the interns’ Best Albums Of 2016

Written By the interns on 12/31/2016

iTunes threatened to kill albums and then Spotify came along and once again nearly made the album extinct but it’s fought back. 2016 has albums prove their worth better than in any year since The Guardian declared the album dead.

In 2016, they weren’t just a collection of tracks. There were records that begged to be listened to from start to finish, presenting narratives that couldn’t be devoured properly in chunks. You couldn’t pluck songs in isolation because their bookends were just as important as the song itself.

These are the albums that argued the above point for us.

Illustrations by Bianca Bosso.

SAFIA – Internal

SAFIA’s debut album came with what felt like very real and heavy expectation, following a steady stream of hits from the Canberra electro-instrumental outfit over the past few years. The mainstay and most clearly defining feature of their music has always been Ben Woolner’s inimitable vocals and particularly his incredible use of falsetto – and although some may have expected this to be used more as a centrepiece on the album, there was still plenty to wrap your ears around.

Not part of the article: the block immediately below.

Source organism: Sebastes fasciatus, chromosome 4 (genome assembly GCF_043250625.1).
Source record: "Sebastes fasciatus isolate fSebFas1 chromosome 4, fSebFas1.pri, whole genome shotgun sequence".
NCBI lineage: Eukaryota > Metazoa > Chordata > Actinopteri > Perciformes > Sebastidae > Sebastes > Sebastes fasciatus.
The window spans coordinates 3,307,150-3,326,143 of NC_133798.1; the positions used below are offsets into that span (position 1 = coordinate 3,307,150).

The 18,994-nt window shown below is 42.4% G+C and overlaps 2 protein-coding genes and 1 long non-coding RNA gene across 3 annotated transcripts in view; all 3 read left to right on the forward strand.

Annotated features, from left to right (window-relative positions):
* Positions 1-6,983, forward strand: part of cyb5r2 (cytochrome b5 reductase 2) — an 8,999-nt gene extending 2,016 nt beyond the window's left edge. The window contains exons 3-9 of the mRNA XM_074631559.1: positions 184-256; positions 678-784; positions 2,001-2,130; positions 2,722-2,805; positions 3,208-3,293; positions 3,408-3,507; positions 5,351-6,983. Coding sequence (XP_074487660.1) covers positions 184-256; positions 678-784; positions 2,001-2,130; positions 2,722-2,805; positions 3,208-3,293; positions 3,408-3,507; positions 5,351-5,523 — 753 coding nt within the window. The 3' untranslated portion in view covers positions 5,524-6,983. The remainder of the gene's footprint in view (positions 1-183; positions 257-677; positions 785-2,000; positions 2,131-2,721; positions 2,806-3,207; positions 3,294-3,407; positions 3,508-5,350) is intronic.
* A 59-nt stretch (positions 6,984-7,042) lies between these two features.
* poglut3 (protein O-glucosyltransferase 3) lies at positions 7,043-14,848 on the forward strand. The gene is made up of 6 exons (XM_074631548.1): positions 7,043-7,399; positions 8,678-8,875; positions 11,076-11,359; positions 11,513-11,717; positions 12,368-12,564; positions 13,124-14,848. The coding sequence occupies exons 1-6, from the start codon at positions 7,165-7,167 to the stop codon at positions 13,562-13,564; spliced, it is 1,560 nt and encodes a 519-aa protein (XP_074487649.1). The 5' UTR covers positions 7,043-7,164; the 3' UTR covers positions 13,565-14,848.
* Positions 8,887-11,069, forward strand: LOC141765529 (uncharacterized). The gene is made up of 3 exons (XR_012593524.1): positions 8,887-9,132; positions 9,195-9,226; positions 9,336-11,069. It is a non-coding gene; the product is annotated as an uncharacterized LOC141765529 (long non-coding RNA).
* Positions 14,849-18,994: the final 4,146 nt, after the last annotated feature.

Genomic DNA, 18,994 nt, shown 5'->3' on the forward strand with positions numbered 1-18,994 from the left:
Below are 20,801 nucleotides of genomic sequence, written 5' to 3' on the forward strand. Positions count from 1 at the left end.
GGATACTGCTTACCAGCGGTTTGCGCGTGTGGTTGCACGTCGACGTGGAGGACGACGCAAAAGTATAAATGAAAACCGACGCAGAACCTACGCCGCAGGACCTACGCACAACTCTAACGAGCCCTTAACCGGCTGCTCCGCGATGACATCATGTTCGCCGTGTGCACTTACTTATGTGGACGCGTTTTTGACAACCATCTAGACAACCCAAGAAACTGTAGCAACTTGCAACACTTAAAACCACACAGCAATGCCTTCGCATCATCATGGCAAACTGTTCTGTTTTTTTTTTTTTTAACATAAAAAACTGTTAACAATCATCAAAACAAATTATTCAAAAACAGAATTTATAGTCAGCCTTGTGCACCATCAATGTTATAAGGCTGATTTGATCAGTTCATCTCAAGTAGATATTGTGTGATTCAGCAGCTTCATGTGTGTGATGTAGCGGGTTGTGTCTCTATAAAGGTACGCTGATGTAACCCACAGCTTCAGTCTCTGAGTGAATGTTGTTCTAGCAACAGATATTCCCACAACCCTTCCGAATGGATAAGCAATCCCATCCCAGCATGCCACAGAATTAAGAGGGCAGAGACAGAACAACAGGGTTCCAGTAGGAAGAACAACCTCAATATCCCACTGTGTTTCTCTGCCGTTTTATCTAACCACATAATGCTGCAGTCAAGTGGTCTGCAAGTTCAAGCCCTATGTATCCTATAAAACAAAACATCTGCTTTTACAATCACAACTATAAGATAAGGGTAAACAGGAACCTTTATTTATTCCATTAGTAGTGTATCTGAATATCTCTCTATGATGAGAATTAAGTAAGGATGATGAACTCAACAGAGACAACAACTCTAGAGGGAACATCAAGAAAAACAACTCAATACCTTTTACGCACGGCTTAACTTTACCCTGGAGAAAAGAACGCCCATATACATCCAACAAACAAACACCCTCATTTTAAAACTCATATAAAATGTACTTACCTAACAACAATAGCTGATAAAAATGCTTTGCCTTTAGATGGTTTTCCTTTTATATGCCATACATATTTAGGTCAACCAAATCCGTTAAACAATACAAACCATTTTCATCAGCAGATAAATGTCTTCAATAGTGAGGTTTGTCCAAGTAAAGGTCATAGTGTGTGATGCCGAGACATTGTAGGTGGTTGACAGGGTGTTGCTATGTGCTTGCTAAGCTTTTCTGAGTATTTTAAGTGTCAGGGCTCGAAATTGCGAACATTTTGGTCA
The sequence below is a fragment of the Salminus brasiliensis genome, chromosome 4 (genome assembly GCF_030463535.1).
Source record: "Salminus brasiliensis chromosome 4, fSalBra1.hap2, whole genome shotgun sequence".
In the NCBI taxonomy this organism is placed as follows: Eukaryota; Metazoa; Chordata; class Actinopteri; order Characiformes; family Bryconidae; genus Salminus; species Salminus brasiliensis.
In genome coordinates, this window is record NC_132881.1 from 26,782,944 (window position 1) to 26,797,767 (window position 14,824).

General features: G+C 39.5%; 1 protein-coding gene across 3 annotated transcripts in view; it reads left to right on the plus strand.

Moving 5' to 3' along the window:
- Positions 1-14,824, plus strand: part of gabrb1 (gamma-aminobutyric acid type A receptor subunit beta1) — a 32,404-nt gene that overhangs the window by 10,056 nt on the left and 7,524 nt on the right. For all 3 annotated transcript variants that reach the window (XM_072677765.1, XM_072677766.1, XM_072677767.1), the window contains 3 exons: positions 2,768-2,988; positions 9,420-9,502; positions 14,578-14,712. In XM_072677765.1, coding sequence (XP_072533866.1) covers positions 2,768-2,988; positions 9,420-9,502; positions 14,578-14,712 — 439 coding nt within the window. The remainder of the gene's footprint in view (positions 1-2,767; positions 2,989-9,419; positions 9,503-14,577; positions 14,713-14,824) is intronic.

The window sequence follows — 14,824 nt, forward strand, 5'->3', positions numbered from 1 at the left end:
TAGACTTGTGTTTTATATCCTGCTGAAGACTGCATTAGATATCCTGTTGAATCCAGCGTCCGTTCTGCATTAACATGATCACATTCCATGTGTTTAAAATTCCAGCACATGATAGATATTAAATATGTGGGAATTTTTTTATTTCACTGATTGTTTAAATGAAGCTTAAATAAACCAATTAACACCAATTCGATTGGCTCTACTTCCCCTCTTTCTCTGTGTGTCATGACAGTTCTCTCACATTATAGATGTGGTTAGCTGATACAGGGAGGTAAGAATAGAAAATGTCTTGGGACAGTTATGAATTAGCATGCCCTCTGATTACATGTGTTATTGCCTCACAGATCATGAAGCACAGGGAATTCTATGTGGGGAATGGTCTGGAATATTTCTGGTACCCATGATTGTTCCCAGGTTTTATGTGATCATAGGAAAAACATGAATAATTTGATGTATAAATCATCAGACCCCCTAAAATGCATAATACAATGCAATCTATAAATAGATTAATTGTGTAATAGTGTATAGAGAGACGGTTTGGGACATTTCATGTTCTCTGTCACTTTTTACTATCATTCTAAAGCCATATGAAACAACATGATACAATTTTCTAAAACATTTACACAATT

From the sprawling instrumental opener Zion to more radio-friendly hits like Fake It Til The Sunrise, there was plenty of exploration of the SAFIA sound on this album. Although none of the new material really surpassed the already released Embracing Me and Make Them Wheels Roll, SAFIA’s debut was a strong one and really showed off their incredible ability to consolidate an unpredictably diverse range of ideas within an album that works brilliantly as a whole. – Zanda Wilson

 

Lido – Everything

TMHTF feels like a final blow in an incredible fight where I’m left exhausted. This song needs to be played at absolute peak volume and screamed along to until your neighbours begin banging on your walls. Astrid S ends the album with a surprisingly sweet and hopeful melody alluding to the fact that perhaps our favourite Norwegian is ready to move on. – Meshell Webb
Read her review of all of the tracks here.

Skepta – Konnichiwa

“Skepta does more than enough to show why he is such a prominent name in the genre of grime, and prove himself worthy of the mainstream recognition he is now beginning to have. On face value, it might seem that Skepta has taken more cues from Drake than the latter has from Skepta, but if considered close enough – the opposite may well be true. Suck on that one, fam!” – James Schofield